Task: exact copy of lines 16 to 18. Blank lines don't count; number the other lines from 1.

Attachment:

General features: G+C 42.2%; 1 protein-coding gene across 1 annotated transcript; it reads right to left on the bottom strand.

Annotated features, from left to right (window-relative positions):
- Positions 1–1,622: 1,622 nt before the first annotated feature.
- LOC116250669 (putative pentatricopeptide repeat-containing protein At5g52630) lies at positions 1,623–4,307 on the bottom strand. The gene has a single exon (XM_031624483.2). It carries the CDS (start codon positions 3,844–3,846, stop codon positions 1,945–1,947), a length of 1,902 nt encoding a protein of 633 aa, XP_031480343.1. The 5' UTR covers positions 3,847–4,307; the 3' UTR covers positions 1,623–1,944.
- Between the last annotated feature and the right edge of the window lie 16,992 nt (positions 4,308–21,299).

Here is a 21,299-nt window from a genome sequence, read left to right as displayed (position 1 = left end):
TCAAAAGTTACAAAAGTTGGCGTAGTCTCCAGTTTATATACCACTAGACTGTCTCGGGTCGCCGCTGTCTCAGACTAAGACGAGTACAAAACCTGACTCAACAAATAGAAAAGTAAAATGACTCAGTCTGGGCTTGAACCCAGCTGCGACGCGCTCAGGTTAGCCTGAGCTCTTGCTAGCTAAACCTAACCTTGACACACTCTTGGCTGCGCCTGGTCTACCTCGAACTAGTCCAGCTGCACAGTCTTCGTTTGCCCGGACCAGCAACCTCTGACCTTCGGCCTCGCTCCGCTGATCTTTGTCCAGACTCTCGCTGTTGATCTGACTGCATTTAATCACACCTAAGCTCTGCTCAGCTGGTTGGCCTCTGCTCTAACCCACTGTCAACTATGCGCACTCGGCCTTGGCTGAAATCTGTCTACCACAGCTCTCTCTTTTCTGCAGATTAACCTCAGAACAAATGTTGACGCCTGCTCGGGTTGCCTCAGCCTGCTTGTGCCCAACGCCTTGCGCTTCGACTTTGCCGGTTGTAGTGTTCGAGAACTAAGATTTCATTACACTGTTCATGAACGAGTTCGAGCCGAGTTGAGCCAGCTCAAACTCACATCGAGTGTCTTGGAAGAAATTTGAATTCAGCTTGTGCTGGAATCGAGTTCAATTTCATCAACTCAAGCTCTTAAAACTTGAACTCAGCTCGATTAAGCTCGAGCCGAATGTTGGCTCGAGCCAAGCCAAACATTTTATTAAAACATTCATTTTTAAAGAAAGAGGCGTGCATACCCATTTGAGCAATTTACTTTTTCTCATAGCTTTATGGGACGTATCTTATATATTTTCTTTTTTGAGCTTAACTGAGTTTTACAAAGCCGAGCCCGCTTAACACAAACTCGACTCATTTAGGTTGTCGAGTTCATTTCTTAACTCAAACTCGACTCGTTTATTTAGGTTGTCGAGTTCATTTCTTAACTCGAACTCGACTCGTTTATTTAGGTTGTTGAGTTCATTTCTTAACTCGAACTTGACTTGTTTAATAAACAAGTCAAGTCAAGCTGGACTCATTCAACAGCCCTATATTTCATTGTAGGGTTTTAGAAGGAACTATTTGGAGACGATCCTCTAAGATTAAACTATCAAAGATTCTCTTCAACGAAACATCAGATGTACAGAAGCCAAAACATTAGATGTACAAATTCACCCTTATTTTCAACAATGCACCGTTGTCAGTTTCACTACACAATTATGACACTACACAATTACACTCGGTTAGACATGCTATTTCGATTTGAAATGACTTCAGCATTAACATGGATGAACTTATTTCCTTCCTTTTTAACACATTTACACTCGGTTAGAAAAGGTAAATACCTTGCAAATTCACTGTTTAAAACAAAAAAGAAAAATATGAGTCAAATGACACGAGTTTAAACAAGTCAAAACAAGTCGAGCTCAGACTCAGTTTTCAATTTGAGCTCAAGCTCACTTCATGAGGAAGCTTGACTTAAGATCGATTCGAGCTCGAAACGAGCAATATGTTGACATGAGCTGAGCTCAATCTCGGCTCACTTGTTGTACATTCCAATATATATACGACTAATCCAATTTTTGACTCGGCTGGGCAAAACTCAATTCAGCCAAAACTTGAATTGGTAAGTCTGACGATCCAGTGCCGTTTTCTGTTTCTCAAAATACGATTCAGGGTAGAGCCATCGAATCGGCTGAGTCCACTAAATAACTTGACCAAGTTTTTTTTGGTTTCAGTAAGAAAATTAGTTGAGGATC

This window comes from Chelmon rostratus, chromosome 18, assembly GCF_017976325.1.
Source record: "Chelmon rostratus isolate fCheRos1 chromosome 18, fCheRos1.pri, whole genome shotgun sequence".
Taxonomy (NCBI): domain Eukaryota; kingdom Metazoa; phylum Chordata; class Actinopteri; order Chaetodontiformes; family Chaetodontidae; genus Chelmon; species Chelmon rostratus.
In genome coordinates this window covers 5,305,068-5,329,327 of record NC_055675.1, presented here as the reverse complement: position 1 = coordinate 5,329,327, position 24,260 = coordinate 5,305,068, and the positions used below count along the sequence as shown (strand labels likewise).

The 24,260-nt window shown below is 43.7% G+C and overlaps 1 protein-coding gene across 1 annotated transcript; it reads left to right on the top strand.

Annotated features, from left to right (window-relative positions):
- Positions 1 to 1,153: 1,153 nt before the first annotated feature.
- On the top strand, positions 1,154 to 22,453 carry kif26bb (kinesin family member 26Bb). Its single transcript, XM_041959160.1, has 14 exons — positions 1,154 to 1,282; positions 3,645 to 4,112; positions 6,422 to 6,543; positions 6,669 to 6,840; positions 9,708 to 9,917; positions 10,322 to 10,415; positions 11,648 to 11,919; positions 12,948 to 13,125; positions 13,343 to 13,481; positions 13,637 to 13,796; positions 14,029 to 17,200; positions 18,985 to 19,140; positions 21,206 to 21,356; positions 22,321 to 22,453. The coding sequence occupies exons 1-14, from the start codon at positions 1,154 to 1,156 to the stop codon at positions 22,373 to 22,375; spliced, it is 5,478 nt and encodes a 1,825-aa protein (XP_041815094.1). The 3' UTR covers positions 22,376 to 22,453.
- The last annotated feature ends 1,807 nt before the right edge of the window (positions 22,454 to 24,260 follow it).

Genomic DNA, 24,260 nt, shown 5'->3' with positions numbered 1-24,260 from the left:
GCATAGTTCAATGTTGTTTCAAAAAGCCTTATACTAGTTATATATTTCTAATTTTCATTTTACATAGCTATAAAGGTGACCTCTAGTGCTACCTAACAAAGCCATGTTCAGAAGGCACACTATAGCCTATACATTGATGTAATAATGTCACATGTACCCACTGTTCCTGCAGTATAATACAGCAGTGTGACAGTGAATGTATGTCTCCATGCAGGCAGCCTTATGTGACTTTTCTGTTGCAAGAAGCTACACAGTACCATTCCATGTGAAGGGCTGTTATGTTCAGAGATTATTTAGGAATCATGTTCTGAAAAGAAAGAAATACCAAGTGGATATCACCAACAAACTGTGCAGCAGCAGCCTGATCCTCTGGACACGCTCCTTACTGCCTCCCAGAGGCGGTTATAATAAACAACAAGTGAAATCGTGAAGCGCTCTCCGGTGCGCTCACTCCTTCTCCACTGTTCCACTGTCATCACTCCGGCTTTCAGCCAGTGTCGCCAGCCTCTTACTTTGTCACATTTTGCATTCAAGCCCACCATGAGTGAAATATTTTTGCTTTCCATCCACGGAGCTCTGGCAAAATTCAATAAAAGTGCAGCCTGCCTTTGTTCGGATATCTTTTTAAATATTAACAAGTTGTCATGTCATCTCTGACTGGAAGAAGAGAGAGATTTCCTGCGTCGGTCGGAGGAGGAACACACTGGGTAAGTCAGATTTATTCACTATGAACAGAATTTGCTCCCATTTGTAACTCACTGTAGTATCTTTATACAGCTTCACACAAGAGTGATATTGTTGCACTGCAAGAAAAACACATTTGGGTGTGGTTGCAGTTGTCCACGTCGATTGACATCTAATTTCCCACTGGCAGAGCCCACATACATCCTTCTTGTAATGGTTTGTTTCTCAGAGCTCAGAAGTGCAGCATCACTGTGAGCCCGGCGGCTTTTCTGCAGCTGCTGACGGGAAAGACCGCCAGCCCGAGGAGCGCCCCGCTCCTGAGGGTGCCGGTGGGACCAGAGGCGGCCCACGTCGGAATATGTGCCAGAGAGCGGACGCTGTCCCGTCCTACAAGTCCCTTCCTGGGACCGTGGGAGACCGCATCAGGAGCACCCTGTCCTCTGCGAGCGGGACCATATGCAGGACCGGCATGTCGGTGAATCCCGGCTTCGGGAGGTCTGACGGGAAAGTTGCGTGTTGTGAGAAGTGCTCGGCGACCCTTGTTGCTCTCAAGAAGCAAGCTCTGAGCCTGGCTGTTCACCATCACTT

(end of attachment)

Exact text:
- The last annotated feature ends 1,807 nt before the right edge of the window (positions 22,454 to 24,260 follow it).

Genomic DNA, 24,260 nt, shown 5'->3' with positions numbered 1-24,260 from the left:
GCATAGTTCAATGTTGTTTCAAAAAGCCTTATACTAGTTATATATTTCTAATTTTCATTTTACATAGCTATAAAGGTGACCTCTAGTGCTACCTAACAAAGCCATGTTCAGAAGGCACACTATAGCCTATACATTGATGTAATAATGTCACATGTACCCACTGTTCCTGCAGTATAATACAGCAGTGTGACAGTGAATGTATGTCTCCATGCAGGCAGCCTTATGTGACTTTTCTGTTGCAAGAAGCTACACAGTACCATTCCATGTGAAGGGCTGTTATGTTCAGAGATTATTTAGGAATCATGTTCTGAAAAGAAAGAAATACCAAGTGGATATCACCAACAAACTGTGCAGCAGCAGCCTGATCCTCTGGACACGCTCCTTACTGCCTCCCAGAGGCGGTTATAATAAACAACAAGTGAAATCGTGAAGCGCTCTCCGGTGCGCTCACTCCTTCTCCACTGTTCCACTGTCATCACTCCGGCTTTCAGCCAGTGTCGCCAGCCTCTTACTTTGTCACATTTTGCATTCAAGCCCACCATGAGTGAAATATTTTTGCTTTCCATCCACGGAGCTCTGGCAAAATTCAATAAAAGTGCAGCCTGCCTTTGTTCGGATATCTTTTTAAATATTAACAAGTTGTCATGTCATCTCTGACTGGAAGAAGAGAGAGATTTCCTGCGTCGGTCGGAGGAGGAACACACTGGGTAAGTCAGATTTATTCACTATGAACAGAATTTGCTCCCATTTGTAACTCACTGTAGTATCTTTATACAGCTTCACACAAGAGTGATATTGTTGCACTGCAAGAAAAACACATTTGGGTGTGGTTGCAGTTGTCCACGTCGATTGACATCTAATTTCCCACTGGCAGAGCCCACATACATCCTTCTTGTAATGGTTTGTTTCTCAGAGCTCAGAAGTGCAGCATCACTGTGAGCCCGGCGGCTTTTCTGCAGCTGCTGACGGGAAAGACCGCCAGCCCGAGGAGCGCCCCGCTCCTGAGGGTGCCGGTGGGACCAGAGGCGGCCCACGTCGGAATATGTGCCAGAGAGCGGACGCTGTCCCGTCCTACAAGTCCCTTCCTGGGACCGTGGGAGACCGCATCAGGAGCACCCTGTCCTCTGCGAGCGGGACCATATGCAGGACCGGCATGTCGGTGAATCCCGGCTTCGGGAGGTCTGACGGGAAAGTTGCGTGTTGTGAGAAGTGCTCGGCGACCCTTGTTGCTCTCAAGAAGCAAGCTCTGAGCCTGGCTGTTCACCATCACTT